Aims: A discussion of the treatment of people with an intellectual disability across healthcare and the modernisation of learning disability nursing. Background: Health inequalities are at the forefront of the collective mind of healthcare professionals and politicians, this paper explores why people with an intellectual disability have more health issues, die earlier and sometimes receive poor care, leading to unnecessary suffering and importantly, how this may change. Learning disability nursing has long been viewed as different and less valued, probably due to dual stigmatisation, or lack of understanding of specialist knowledge and skills required. This essential field of nursing is becoming a rare resource in our battle against health inequalities, yet internationally it is becoming recognised as crucial. Design: Discussion Paper. Data Sources: Literature and policy (1971 2015). Implications for Nursing: All nurses need to recognise their role in meeting the health care needs of people with an intellectual disability. Health care managers and commissioners should value the unique contribution of learning disability nurse in addressing health inequalities. Conclusion: Learning disabled people, their carers and professionals view the role of the learning disability nurse as central for effectively identifying and meeting health needs, reducing inequalities and barriers, supporting decisions around capacity, consent, best interests and advising and educating professionals. Recommendations for commissioning, nursing and services are made.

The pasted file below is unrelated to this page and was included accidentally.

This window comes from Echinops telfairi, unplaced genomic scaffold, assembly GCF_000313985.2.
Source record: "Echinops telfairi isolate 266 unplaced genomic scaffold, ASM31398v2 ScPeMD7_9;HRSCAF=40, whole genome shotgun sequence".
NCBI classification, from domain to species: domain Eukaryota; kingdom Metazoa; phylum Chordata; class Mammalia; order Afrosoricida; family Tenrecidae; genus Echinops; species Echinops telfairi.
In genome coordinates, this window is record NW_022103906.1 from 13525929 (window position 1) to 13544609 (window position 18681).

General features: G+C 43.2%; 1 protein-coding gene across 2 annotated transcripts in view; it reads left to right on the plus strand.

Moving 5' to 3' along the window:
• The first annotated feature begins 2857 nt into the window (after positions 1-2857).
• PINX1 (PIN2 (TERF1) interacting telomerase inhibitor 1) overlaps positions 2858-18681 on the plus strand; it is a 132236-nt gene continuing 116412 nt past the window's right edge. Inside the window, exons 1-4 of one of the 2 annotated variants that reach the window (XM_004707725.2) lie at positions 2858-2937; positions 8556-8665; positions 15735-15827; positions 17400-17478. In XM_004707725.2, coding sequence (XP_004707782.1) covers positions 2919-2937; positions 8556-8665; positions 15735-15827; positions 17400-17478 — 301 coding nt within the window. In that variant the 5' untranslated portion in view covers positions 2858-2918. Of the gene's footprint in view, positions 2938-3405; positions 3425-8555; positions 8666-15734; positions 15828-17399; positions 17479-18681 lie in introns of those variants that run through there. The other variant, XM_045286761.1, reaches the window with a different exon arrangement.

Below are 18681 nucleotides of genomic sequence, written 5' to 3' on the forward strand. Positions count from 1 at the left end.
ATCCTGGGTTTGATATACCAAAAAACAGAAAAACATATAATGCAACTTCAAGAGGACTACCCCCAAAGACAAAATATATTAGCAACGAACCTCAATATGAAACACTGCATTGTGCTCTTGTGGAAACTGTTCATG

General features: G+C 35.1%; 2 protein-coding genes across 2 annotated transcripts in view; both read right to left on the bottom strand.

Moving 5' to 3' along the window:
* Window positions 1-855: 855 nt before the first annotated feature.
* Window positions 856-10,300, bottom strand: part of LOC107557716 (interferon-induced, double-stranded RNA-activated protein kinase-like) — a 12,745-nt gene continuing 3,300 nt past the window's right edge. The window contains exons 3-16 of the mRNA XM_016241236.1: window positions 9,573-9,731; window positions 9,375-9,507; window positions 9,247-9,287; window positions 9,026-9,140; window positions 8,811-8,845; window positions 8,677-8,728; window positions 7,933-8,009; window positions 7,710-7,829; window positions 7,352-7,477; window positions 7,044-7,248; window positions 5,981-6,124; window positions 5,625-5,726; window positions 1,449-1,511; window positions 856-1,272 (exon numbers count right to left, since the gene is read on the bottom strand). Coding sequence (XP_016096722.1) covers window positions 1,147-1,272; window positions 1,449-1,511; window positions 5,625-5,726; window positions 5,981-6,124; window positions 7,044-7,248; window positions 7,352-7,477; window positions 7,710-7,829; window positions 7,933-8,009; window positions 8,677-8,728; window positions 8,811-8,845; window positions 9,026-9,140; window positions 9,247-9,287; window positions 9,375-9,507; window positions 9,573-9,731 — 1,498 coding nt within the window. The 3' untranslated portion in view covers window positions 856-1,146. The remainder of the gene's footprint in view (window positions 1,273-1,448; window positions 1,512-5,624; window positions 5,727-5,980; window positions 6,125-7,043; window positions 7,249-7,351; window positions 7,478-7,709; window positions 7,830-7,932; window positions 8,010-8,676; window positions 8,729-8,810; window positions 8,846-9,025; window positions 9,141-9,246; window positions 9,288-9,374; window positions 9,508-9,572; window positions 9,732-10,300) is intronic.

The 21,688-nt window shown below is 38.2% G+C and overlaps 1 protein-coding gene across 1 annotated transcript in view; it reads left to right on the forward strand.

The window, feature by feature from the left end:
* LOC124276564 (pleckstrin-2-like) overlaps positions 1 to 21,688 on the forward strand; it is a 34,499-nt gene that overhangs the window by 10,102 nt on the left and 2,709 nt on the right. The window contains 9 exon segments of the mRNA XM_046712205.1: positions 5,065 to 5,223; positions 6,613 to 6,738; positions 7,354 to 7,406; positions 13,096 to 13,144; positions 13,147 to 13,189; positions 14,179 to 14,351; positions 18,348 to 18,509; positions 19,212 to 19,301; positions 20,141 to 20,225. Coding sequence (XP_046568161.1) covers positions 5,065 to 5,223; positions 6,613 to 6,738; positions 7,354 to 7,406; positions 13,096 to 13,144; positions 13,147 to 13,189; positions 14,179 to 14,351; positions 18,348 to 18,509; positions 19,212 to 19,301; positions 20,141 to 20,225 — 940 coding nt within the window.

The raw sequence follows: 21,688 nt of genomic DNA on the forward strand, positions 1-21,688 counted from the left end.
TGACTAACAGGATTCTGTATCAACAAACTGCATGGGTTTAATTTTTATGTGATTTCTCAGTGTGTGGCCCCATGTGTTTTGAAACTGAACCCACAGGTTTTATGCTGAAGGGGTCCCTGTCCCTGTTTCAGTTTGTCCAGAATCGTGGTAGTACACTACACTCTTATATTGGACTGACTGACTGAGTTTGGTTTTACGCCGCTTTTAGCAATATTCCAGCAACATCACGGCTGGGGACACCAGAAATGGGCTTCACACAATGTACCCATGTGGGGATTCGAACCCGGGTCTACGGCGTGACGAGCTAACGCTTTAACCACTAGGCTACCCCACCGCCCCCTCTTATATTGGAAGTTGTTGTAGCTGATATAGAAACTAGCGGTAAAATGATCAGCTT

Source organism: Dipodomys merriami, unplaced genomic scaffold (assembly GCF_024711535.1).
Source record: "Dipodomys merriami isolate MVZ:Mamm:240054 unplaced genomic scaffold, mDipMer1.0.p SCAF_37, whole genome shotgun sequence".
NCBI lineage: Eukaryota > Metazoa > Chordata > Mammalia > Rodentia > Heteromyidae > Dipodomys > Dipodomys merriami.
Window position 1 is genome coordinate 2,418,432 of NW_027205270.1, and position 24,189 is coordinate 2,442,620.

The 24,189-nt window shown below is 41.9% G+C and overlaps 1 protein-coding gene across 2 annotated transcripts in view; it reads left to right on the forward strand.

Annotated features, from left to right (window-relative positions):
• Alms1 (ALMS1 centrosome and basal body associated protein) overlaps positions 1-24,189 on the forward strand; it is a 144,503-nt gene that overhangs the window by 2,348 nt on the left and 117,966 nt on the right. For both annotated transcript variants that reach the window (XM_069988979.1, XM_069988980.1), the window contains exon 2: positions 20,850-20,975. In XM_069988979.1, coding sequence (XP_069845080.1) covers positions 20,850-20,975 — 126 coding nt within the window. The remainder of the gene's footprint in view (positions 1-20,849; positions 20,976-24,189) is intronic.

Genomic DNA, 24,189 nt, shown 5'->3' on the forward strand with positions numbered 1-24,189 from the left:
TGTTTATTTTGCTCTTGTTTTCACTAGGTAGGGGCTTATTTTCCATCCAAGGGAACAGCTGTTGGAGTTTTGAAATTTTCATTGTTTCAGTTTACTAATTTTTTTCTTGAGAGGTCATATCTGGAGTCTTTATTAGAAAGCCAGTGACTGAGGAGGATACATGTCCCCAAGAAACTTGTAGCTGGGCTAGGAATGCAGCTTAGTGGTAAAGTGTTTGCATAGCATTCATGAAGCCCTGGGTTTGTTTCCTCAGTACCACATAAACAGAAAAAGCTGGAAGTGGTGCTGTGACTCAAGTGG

|Journal of Intellectual Disability - Diagnosis and Treatment
|Published - 7 Aug 2015